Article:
You sit down to work, but there’s laundry to sort, the lounge needs hoovering, there’s a pile of washing up next to the sink, you need to sort out a pile of things to go to the charity shop, and the kids’ toys are strewn everywhere. Instead of working, you start to go through bills on your desk, when you remember that the bathroom bin needs emptying and the sink could do with a wipe down. Sound familiar? If so, read on. This post is all about how to avoid doing housework or so called invisible tasks when you’re working at home. You’re going to learn five techniques that you can put into place fairly quickly, plus links to useful articles and resources. By the way, if you’d like a free chapter from my book on smalls steps time management, you can get it here.
Some of these tasks are known as ‘invisible work’: they need doing, but you forget about them when it comes to your daily tally of what you’ve achieved. Make a note of them all and cost how much you’d need to pay for someone else to do it and you’ll surprise yourself! If you want to read more on how invisible workload affects mums, take a look at this post from the Scary Mommy blog.
Should you go to work instead? Working at home means you are confronted by these tasks far more than you would be if you went out to work. Of course, one solution is to go out to work: ‘go to work’ in your spare room or home office and close the door firmly, or go to the library or a shared workspace. If this isn’t an option, or the advantages of homeworking outweigh the disadvantages, then the following tips are for you.
Five techniques you can put in place straight away
So how do you avoid spending time on housework – or on any other household chore – when you’ve set aside time for work. Here are five solutions.
Get other people to do it.
Let’s get this one out of the way first because it’s not an option for everyone. Firstly, can you earn more per hour in the time it would take to do one of these – cleaning, laundry, ironing or basic admin – than it would cost to pay someone else to do it? Remember, time is more valuable than money, because you can’t get it back! If this is true for you, get organised, ask for recommendations and hire in help.
Secondly, are you doing an unfair share of housework / admin? If so, have a frank talk with those you live with. Delegate and draw up a to do list together. Even slightly more help is better than nothing.
If you’re rolling your eyes right now at the thought of your family helping out, then you may be suffering from ‘mental load’. Check out this comic strip article from the Guardian newspaper and see if it resonates. You could 1) take the radical approach and stop doing it for a bit or 2) think of small actions you could encourage them to take – like put plates in the dishwasher or dirty clothes in the basket. For background on why women do more housework than men, take a look at this interesting article in the Financial Times.
Don’t call it housework.
Whether it’s laundry, hoovering, cleaning, washing up – or anything that usually gets categorised under housework in your head – don’t label it. Ditto with ‘admin’. Because 1) these categories are too generic to be helpful and 2) if you call it all ‘housework’ or ‘admin’ it sounds laborious or like the kind of repetitive drudgery you’re being forced to do, and tasks can become so routine that you do them like you’re a Stepford Wife, whether they are important or not.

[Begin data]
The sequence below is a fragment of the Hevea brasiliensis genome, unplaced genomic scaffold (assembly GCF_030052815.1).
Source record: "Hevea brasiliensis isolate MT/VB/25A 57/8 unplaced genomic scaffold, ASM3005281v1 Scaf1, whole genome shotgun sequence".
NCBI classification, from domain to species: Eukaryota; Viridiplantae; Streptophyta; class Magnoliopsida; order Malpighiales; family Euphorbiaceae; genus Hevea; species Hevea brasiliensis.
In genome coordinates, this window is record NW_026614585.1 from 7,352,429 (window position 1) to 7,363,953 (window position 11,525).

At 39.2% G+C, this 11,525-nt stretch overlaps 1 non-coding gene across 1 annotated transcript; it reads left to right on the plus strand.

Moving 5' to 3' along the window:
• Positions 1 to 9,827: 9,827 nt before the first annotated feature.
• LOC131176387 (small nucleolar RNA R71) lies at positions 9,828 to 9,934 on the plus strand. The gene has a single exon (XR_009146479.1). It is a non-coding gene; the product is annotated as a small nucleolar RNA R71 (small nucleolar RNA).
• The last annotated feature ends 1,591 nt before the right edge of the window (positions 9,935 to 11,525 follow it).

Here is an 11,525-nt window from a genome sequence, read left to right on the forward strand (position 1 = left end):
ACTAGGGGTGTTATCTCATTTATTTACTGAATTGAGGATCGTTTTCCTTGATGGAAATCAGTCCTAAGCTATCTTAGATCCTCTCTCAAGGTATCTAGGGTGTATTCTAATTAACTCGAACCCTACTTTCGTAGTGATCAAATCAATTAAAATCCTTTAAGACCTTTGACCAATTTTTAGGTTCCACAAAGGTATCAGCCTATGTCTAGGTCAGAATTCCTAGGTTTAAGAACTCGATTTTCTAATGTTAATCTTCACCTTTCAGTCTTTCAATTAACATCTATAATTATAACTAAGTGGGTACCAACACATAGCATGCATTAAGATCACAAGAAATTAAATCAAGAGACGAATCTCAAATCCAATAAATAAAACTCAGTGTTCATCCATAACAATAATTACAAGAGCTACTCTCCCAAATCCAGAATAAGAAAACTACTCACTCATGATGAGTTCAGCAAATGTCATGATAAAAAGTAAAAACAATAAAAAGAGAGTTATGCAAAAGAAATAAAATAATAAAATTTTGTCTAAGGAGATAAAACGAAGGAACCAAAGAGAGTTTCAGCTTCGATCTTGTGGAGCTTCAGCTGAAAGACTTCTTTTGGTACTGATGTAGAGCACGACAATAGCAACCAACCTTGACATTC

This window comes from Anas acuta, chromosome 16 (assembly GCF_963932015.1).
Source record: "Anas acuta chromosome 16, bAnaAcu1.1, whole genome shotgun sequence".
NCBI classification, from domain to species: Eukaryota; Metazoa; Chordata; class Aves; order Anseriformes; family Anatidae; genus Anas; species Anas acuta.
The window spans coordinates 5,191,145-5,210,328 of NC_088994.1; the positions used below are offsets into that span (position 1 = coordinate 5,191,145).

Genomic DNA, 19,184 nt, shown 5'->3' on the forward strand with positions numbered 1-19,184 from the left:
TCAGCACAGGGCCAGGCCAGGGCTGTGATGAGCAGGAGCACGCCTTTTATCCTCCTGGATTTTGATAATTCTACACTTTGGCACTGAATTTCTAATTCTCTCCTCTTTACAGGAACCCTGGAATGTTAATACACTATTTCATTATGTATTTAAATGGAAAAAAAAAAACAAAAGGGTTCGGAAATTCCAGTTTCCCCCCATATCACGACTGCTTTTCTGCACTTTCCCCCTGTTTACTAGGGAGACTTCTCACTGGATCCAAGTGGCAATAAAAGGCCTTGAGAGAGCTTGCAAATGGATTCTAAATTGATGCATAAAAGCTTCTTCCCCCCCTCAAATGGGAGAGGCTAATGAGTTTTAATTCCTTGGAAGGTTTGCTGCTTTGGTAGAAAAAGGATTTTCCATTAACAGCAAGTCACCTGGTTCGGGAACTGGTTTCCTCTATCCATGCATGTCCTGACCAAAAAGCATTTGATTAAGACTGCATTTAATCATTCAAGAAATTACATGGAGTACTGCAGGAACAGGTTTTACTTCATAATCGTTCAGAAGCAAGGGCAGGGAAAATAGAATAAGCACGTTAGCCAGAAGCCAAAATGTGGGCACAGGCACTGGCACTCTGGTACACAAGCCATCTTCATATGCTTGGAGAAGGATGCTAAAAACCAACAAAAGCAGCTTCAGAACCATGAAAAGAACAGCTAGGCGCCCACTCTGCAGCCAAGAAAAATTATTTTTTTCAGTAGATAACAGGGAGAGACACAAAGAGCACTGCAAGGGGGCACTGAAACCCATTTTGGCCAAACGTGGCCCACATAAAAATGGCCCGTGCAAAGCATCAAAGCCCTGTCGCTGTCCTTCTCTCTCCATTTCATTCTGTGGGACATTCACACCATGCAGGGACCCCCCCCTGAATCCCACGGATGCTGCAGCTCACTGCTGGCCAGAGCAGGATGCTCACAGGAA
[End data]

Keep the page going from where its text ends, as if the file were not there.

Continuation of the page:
You could trying thinking of laundry, for example, like this: ‘I’m cleaning these clothes so me and my family have something comfy / smart / gorgeous to wear next week.’ This is beneficial in at least two ways: it gives the task a positive spin and it makes you focus on what actually needs doing and what doesn’t.
Break it into small steps.
Let’s take laundry as an example. You could break it into discreet steps like this:
- Sort laundry.
- Put laundry in washing machine.
- Hang on line.
- Bring in from line.
- Do ironing.
- Put washing away.
Now ask yourself:
- Do you need to wash, dry and iron everything in the wash basket? Probably not.
- Could the rest of your family chip in? Could your kids sort the washing for you?
- Could you and your family do enough laundry so that everyone’s got what they need?
- Could you get help? Could you pay someone to iron the shirts, for example?
- Or could you fit in these discrete small step between the other things you do during your working day? For example, you take a break from work, go for a ten minute power walk, on the way back to your work space, you get a glass of water and bung the washing machine on.
For more on the small steps method, take a look at these posts, where you can get a quick low down on what involves and how to make it work for you.
Ask ‘when can’t I work today?’
Ask yourself when you can’t work. Let’s take laundry as an example again. So say you’ve picked your kids up from school, could they help you sort the washing? Even if asking them to help is too much of a tall order, you could still make a conscious decision to do chores when you can’t work. This could be: Monday pick kids up from school, hoover while their tea cooks. Or sort through post while Bobby is at his swimming class. Asking when you can’t work makes the time when you can seem more precious.
Do it on a deadline.
Your deadline could be real or you could invent one. Say you’ve got half an hour before you have to leave for an appointment: get ready now, put everything by the door ready to go. Give yourself 25 mins to tidy and hoover the lounge and set a timer. Don’t do any more than 25 mins. If you allocate time for housework and hidden tasks, and work to a time limit, you’re much less likely to procrastinate and it’s much less likely to encroach on your work time.
Some of the tools you’ll find this post on productivity resources, tips and techniques will help you to plan your time and avoid overwhelm. If you’re short for time, try the pomodoro technique first.
To your happiness,